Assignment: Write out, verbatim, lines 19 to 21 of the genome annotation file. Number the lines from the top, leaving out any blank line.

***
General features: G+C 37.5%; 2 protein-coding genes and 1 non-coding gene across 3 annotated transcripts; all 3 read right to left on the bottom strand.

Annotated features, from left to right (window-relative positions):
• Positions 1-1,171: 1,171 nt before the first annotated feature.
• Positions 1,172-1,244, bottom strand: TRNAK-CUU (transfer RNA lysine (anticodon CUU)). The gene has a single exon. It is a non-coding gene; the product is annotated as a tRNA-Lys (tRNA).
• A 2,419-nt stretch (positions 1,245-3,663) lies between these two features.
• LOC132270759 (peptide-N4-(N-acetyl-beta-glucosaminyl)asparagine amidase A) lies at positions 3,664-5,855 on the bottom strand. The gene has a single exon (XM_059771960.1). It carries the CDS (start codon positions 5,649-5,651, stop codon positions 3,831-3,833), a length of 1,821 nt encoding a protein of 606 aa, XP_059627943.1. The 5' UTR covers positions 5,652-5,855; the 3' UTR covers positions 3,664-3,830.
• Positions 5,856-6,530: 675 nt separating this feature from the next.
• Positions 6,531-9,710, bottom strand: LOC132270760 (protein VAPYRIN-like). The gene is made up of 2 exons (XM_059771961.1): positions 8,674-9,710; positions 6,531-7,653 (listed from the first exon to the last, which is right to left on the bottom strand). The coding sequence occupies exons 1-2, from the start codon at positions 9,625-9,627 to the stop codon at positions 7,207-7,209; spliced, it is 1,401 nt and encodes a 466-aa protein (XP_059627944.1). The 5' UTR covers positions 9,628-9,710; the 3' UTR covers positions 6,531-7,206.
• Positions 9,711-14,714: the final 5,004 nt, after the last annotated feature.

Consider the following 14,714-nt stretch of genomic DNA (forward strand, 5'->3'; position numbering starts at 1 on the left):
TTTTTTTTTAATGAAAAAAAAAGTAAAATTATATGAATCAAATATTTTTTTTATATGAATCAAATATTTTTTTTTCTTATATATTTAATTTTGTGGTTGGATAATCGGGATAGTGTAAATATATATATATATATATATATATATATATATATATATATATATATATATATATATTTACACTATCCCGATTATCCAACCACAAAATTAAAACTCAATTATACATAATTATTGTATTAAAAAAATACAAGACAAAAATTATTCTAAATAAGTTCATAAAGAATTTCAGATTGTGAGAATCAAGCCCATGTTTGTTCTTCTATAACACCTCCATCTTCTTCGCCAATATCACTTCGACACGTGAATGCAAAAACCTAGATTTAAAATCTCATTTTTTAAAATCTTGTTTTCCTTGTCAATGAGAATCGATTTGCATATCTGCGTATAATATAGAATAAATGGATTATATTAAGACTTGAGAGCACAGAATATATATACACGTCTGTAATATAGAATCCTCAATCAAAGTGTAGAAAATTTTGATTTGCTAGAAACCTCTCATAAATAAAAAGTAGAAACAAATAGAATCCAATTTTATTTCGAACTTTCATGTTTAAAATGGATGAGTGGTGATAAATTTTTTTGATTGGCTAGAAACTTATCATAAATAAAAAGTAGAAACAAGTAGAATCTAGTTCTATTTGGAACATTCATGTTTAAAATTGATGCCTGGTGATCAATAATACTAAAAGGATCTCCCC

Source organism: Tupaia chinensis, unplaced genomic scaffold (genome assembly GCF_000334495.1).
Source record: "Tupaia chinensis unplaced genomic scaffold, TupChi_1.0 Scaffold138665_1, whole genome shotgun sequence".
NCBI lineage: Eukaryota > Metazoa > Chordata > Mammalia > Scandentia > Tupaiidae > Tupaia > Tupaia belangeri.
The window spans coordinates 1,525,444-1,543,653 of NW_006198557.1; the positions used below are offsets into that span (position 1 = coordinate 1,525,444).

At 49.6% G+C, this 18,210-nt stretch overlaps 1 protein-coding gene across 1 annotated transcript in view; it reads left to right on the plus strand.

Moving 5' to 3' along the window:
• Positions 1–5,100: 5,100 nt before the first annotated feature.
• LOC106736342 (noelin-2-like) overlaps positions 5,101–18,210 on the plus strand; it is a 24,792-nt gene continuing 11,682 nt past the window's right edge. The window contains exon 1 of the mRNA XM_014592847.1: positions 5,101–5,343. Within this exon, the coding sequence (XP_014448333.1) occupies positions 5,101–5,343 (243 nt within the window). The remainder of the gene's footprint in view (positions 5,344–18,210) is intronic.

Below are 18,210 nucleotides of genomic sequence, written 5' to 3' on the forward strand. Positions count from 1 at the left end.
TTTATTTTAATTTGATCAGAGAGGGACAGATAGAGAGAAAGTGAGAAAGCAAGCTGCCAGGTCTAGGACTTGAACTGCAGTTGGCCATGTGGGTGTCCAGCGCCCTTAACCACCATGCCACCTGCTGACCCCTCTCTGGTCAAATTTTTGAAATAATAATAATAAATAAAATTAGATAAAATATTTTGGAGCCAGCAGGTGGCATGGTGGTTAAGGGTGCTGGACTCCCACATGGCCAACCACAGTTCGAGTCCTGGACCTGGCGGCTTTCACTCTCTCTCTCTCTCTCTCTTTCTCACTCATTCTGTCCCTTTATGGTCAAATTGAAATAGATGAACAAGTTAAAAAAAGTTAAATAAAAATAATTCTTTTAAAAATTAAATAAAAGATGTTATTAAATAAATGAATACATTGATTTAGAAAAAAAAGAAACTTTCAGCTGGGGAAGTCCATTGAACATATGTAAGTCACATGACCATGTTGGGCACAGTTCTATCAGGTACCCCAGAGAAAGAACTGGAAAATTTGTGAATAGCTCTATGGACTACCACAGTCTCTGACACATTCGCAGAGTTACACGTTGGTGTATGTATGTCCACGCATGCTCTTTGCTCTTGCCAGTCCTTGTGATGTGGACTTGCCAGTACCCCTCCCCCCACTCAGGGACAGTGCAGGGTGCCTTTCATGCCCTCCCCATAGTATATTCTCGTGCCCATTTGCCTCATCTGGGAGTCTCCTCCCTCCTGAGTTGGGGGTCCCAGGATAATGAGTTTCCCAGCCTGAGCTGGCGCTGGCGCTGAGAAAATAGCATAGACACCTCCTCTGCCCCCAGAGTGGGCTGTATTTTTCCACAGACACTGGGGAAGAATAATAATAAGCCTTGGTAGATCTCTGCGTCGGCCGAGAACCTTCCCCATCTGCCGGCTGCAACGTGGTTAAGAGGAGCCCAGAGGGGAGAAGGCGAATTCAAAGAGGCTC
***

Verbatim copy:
• LOC106736342 (noelin-2-like) overlaps positions 5,101–18,210 on the plus strand; it is a 24,792-nt gene continuing 11,682 nt past the window's right edge. The window contains exon 1 of the mRNA XM_014592847.1: positions 5,101–5,343. Within this exon, the coding sequence (XP_014448333.1) occupies positions 5,101–5,343 (243 nt within the window). The remainder of the gene's footprint in view (positions 5,344–18,210) is intronic.

Below are 18,210 nucleotides of genomic sequence, written 5' to 3' on the forward strand. Positions count from 1 at the left end.
TTTATTTTAATTTGATCAGAGAGGGACAGATAGAGAGAAAGTGAGAAAGCAAGCTGCCAGGTCTAGGACTTGAACTGCAGTTGGCCATGTGGGTGTCCAGCGCCCTTAACCACCATGCCACCTGCTGACCCCTCTCTGGTCAAATTTTTGAAATAATAATAATAAATAAAATTAGATAAAATATTTTGGAGCCAGCAGGTGGCATGGTGGTTAAGGGTGCTGGACTCCCACATGGCCAACCACAGTTCGAGTCCTGGACCTGGCGGCTTTCACTCTCTCTCTCTCTCTCTCTTTCTCACTCATTCTGTCCCTTTATGGTCAAATTGAAATAGATGAACAAGTTAAAAAAAGTTAAATAAAAATAATTCTTTTAAAAATTAAATAAAAGATGTTATTAAATAAATGAATACATTGATTTAGAAAAAAAAGAAACTTTCAGCTGGGGAAGTCCATTGAACATATGTAAGTCACATGACCATGTTGGGCACAGTTCTATCAGGTACCCCAGAGAAAGAACTGGAAAATTTGTGAATAGCTCTATGGACTACCACAGTCTCTGACACATTCGCAGAGTTACACGTTGGTGTATGTATGTCCACGCATGCTCTTTGCTCTTGCCAGTCCTTGTGATGTGGACTTGCCAGTACCCCTCCCCCCACTCAGGGACAGTGCAGGGTGCCTTTCATGCCCTCCCCATAGTATATTCTCGTGCCCATTTGCCTCATCTGGGAGTCTCCTCCCTCCTGAGTTGGGGGTCCCAGGATAATGAGTTTCCCAGCCTGAGCTGGCGCTGGCGCTGAGAAAATAGCATAGACACCTCCTCTGCCCCCAGAGTGGGCTGTATTTTTCCACAGACACTGGGGAAGAATAATAATAAGCCTTGGTAGATCTCTGCGTCGGCCGAGAACCTTCCCCATCTGCCGGCTGCAACGTGGTTAAGAGGAGCCCAGAGGGGAGAAGGCGAATTCAAAGAGGCTC